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The High Court has upheld a decision refusing an application for the non-contributory State pension from a Romanian woman who failed to prove a right of residence in Ireland. 
Ms Justice Niamh Hyland ruled that Cornelia Mocanu (68) must fail in her appeal as she was not dependent on her adult daughter prior to residing in Ireland so she could not qualify for the pension. 
A European Union citizen has the right to remain in another member state if they are working or have health insurance and money to support themselves. A dependent family member can join an EU citizen who has a right of residence. 
At issue in this case was whether Ms Mocanu, who joined her daughter in Ireland in 2011, was required under EU law to have relied on her daughter while in Romania to obtain a right of residence or whether dependency only while in Ireland sufficed.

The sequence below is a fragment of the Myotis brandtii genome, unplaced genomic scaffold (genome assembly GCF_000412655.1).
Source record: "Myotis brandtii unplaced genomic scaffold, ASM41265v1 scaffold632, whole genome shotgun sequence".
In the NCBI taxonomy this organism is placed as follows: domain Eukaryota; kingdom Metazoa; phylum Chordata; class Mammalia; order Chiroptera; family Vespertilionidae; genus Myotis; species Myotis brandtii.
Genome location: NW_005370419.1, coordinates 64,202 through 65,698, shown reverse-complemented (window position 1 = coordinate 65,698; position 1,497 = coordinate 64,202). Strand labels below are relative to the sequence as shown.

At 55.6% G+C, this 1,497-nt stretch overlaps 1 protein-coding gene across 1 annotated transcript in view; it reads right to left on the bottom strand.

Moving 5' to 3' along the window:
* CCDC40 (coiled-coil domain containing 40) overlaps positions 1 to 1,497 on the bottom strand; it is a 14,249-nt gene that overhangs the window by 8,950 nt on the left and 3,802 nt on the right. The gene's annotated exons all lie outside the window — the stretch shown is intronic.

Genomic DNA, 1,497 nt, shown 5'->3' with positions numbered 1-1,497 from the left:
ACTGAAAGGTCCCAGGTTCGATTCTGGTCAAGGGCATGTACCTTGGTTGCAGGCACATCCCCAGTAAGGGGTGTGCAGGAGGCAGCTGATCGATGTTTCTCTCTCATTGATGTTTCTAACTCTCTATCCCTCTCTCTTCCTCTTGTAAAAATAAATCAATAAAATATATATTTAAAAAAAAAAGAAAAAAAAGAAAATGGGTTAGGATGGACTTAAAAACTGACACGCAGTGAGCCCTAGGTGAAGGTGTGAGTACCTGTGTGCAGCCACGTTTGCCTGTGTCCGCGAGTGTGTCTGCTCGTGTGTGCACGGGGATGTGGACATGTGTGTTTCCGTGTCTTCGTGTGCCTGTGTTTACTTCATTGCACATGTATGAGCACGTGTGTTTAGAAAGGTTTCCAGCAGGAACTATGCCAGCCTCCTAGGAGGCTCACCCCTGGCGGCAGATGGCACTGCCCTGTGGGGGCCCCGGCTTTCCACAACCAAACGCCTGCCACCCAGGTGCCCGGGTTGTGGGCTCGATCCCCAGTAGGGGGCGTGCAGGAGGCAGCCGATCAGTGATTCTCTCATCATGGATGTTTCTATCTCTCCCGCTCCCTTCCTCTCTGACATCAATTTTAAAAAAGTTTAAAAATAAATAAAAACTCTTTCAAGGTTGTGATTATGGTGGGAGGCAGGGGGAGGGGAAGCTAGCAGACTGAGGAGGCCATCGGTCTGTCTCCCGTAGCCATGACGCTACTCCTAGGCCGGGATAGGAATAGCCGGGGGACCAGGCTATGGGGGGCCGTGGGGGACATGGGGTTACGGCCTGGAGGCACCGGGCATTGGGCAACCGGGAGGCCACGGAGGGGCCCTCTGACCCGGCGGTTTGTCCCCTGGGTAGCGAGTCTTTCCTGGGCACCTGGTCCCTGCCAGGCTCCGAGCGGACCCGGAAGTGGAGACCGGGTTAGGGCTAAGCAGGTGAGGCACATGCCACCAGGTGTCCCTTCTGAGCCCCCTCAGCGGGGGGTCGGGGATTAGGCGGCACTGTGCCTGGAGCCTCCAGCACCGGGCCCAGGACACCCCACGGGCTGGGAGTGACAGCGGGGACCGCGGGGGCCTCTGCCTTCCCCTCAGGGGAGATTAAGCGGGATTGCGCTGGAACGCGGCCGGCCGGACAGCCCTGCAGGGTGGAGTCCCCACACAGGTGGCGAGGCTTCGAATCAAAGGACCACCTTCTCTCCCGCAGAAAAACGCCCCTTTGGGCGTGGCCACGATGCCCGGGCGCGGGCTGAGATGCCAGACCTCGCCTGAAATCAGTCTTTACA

Ms Justice Hyland was satisfied that the correct legal interpretation requires the dependent to have been reliant in the home country prior to joining the person exercising their free movement rights in the new EU country. 
In March 2020, a social welfare officer refused Ms Mocanu’s application for the non-contributory State pension after finding, among other things, that she had failed to prove a right of residence here that would entitle her to receive a social assistance payment. 
An appeals officer upheld this decision, noting Ms Mocanu’s spouse and son live in Romania, where weekly pensions of €25.50 and €58 are payable to her and her spouse. 
Ms Mocanu stated that she supported herself in Romania by working and owned an apartment in Constanta. 
Ms Justice Hyland said a person who becomes dependent only after arriving in the host Member State is not considered to be dependent within the meaning of the EU Citizenship Directive. 
The Court of Justice of the European Union brought clarity to the interpretation of the directive that is “fatal” to Ms Mocanu’s case, the judge said. 
She dismissed the appeal. 
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